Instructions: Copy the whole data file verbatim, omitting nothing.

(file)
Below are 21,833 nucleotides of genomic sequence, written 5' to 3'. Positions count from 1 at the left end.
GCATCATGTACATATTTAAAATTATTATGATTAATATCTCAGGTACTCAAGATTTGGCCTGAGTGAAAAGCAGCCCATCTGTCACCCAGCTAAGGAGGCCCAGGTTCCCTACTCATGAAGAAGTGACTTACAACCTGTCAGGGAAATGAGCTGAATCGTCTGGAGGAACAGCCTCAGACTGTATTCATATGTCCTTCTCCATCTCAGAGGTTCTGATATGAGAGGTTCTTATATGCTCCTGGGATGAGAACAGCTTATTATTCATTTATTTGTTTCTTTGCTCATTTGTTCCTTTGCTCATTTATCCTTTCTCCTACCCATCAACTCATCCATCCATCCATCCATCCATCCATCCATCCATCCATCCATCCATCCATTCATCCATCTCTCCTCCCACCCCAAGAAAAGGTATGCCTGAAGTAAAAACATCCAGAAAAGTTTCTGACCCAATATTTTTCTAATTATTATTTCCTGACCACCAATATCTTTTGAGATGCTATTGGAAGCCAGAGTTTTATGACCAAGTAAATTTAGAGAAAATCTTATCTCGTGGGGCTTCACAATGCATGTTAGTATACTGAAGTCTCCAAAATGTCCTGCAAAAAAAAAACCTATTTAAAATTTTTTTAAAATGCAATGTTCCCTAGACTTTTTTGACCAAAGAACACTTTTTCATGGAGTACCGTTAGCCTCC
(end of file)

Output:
Below are 21,833 nucleotides of genomic sequence, written 5' to 3'. Positions count from 1 at the left end.
GCATCATGTACATATTTAAAATTATTATGATTAATATCTCAGGTACTCAAGATTTGGCCTGAGTGAAAAGCAGCCCATCTGTCACCCAGCTAAGGAGGCCCAGGTTCCCTACTCATGAAGAAGTGACTTACAACCTGTCAGGGAAATGAGCTGAATCGTCTGGAGGAACAGCCTCAGACTGTATTCATATGTCCTTCTCCATCTCAGAGGTTCTGATATGAGAGGTTCTTATATGCTCCTGGGATGAGAACAGCTTATTATTCATTTATTTGTTTCTTTGCTCATTTGTTCCTTTGCTCATTTATCCTTTCTCCTACCCATCAACTCATCCATCCATCCATCCATCCATCCATCCATCCATCCATCCATCCATCCATTCATCCATCTCTCCTCCCACCCCAAGAAAAGGTATGCCTGAAGTAAAAACATCCAGAAAAGTTTCTGACCCAATATTTTTCTAATTATTATTTCCTGACCACCAATATCTTTTGAGATGCTATTGGAAGCCAGAGTTTTATGACCAAGTAAATTTAGAGAAAATCTTATCTCGTGGGGCTTCACAATGCATGTTAGTATACTGAAGTCTCCAAAATGTCCTGCAAAAAAAAAACCTATTTAAAATTTTTTTAAAATGCAATGTTCCCTAGACTTTTTTGACCAAAGAACACTTTTTCATGGAGTACCGTTAGCCTCC